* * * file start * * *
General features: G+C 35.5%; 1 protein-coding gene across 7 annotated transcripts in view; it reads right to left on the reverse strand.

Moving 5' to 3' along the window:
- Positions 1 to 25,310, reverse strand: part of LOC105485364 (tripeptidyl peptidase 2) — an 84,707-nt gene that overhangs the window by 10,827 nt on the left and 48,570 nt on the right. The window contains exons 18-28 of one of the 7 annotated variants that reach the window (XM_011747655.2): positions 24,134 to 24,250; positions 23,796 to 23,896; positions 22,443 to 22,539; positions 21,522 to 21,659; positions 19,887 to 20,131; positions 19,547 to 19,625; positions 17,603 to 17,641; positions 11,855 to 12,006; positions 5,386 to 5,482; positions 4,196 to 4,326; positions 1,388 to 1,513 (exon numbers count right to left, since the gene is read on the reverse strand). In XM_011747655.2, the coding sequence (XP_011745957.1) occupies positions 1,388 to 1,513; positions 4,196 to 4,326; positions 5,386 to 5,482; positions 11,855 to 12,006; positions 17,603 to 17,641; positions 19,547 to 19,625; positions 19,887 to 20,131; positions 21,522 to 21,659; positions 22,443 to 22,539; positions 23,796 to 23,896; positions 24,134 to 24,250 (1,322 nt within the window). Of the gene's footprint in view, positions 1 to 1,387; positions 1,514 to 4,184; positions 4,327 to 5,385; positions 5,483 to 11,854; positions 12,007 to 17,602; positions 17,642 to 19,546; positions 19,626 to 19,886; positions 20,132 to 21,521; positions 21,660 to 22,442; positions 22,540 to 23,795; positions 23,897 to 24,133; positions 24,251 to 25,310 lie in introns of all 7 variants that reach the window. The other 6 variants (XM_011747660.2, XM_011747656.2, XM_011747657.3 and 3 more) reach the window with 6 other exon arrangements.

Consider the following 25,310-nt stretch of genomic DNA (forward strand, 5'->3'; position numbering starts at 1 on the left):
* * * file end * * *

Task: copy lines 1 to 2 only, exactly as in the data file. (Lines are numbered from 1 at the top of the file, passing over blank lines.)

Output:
General features: G+C 35.5%; 1 protein-coding gene across 7 annotated transcripts in view; it reads right to left on the reverse strand.

Moving 5' to 3' along the window: